Tuesday, December 29, 2009

Yahoo! sucks on my netbook

I tried the new Yahoo! Mail today. I switched back to "classic" mail immediately. The first issue:

There seems to be a screen resolution problem. Your screen resolution is set below our minimum recommendation. When it's set under 1024 x 768 pixels, the all-new Yahoo! Mail won't look as good. You can continue with your current settings, but you won't be able to enjoy the full effect.

Really? My netbook has a 1024x600 resolution and I can go to 1024x768 with a scrolling desktop. The scrolling desktop is annoying and makes things unusable. Applications should scroll, not desktops.

The new mail does not render well in Opera. I use Opera because I think the scaling feature is superior to Firefox, IE and Chrome. It is nice to be able to size the contents of the web page to 70 to 90 percent while maintaining usability and readability. That is a nice feature when you have that 1024 x 600 netbook display. At 100 percent it looks like crap and does not get any better at zoomed levels.

I tried using Firefox and IE to see the full effects I should be enjoying. There are fixed frames and an annoying status bar, menu, message scroll, etc. I can see why they want a large fixed resolution.

I have been a Yahoo! mail user since 1998. That is over a decade of using Yahoo! One of the reasons why I liked Yahoo! was simplicity. While other web sites were going through the phases of hipness like massive image filled pages, Java applets, tons of unwanted JavaScript, excessive use of CSS and everything - Yahoo! kept most things simple. As the years passed, however, all of their services and applications got fatter. Messenger got fatter so I ended up using Gaim (Pidgin). Mail started getting fatter so I started using Google Mail more. Workstations are more powerful now than years ago and are able to handle newer technologies but it seems like some applications and web sites are forgetting that hardware using them are getting smaller or are coming from non-traditional sources (like game consoles and media devices).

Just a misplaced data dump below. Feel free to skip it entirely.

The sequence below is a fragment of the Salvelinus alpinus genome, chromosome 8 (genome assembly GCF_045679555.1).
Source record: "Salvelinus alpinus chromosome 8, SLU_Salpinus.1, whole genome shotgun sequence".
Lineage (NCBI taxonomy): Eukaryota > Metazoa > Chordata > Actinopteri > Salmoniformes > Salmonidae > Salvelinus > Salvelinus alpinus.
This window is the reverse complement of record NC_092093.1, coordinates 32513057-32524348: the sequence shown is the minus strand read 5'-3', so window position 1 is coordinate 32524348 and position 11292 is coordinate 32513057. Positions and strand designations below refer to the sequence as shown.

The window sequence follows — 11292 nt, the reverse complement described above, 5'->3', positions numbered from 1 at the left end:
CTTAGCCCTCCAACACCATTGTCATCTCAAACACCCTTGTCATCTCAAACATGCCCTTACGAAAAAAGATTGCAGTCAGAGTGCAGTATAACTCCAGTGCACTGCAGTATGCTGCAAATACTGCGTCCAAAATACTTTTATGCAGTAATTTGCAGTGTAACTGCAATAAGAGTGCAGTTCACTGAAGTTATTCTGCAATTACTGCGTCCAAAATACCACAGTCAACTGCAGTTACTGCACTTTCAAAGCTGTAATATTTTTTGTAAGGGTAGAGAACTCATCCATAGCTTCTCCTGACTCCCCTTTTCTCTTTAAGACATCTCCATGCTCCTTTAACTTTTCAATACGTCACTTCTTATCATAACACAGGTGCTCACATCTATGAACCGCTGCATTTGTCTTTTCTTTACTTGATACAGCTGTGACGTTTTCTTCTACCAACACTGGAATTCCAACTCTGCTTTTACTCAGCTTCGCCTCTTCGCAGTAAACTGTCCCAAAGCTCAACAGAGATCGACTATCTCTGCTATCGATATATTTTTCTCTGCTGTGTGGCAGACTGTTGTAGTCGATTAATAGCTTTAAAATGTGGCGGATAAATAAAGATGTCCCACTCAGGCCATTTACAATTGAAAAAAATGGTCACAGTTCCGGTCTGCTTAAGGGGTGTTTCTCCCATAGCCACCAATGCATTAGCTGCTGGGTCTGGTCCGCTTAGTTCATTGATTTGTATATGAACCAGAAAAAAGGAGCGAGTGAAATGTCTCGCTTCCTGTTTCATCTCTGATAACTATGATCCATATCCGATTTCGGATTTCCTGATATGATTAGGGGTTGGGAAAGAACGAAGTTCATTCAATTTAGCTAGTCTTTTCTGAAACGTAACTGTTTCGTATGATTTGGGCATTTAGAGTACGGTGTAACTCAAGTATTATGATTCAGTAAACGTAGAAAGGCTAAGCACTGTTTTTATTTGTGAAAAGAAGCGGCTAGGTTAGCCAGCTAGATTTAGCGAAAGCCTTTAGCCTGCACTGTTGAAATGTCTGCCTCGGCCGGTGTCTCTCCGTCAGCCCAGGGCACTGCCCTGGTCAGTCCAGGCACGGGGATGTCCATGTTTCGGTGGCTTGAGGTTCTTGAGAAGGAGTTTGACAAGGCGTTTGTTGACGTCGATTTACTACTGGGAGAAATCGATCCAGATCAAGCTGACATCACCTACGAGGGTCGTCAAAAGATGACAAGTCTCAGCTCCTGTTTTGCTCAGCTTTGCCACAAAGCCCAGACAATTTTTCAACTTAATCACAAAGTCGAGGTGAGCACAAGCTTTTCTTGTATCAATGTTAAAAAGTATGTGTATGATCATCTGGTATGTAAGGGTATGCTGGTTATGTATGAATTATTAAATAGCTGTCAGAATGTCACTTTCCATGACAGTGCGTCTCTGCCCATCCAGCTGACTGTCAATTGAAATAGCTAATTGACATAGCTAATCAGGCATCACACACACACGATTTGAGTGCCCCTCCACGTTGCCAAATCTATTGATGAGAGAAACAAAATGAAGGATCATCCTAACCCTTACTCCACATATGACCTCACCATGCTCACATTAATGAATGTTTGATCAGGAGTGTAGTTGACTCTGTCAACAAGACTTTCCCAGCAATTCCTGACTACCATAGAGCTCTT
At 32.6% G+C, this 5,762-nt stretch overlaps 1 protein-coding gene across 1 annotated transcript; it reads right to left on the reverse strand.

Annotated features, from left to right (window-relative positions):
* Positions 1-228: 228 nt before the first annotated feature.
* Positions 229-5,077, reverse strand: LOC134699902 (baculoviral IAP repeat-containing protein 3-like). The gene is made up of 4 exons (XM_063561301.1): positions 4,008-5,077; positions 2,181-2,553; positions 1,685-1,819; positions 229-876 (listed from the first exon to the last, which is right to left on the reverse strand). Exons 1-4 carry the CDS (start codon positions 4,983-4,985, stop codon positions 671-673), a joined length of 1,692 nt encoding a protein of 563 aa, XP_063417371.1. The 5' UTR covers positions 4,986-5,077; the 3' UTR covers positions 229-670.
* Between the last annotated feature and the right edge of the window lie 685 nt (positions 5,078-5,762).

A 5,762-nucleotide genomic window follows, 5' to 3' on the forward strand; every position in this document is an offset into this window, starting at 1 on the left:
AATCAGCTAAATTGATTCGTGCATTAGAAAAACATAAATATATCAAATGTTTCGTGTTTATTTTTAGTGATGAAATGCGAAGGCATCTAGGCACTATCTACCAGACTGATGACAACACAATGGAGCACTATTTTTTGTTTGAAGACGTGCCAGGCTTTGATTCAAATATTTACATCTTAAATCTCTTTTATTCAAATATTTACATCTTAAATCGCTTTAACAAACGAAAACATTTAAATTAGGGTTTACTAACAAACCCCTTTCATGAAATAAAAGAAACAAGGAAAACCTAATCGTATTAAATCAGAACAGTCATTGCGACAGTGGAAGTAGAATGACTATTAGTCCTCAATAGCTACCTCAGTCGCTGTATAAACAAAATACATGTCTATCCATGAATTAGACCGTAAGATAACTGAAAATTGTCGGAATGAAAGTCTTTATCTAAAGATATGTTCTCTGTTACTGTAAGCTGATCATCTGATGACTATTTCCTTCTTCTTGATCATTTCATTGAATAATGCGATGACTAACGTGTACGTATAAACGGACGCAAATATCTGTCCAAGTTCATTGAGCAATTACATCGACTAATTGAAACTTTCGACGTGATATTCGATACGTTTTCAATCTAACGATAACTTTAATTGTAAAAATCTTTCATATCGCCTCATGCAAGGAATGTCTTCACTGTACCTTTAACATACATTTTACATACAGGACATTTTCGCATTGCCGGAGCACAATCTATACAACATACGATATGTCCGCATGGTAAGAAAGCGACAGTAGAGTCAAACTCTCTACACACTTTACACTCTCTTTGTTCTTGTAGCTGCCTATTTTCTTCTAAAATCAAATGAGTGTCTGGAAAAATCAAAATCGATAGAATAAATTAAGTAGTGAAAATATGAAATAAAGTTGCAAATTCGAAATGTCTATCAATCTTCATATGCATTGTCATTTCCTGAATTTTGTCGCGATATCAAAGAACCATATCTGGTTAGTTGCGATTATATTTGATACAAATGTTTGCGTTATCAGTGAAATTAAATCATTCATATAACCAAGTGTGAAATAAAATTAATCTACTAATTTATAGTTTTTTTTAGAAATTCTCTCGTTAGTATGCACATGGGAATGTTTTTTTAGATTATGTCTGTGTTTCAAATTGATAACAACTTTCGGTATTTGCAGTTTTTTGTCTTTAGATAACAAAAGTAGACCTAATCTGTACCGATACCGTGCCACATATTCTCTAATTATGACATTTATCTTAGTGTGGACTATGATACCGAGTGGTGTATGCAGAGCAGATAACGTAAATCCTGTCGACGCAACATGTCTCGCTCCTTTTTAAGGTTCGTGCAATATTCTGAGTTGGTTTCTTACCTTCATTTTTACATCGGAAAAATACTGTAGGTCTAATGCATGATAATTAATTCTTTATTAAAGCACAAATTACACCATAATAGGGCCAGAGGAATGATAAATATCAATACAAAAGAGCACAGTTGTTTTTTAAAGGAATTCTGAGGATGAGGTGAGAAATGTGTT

Maybe I am just getting old.

(I also realize the reason for some of the new Web 2.0 stuff is for smaller devices like phones and hand-helds).

Monday, November 23, 2009

Oracle Data Pump for data refreshes part 4

Part one, part two and part three.

This is a follow-up to the third part of this series with some real-world examples to make corrections and to justify some points.

I ran into a known 10g bug when attempting a DATA_ONLY export using parallel processing (ORA-00001: unique constraint () violated. The bug was fixed with 11g (Oracle forums). The source database was small so I did ran parallel=1 to get it to work. For larger databases that might not be feasible. The next test would be to modify the first export to get data and metadata and then do the DATA_ONLY on the first import step.

Other than the error above, the export and import for the first refresh went smoothly. The second import was more of a complete account copy do I could not use exactly what I specified in part three.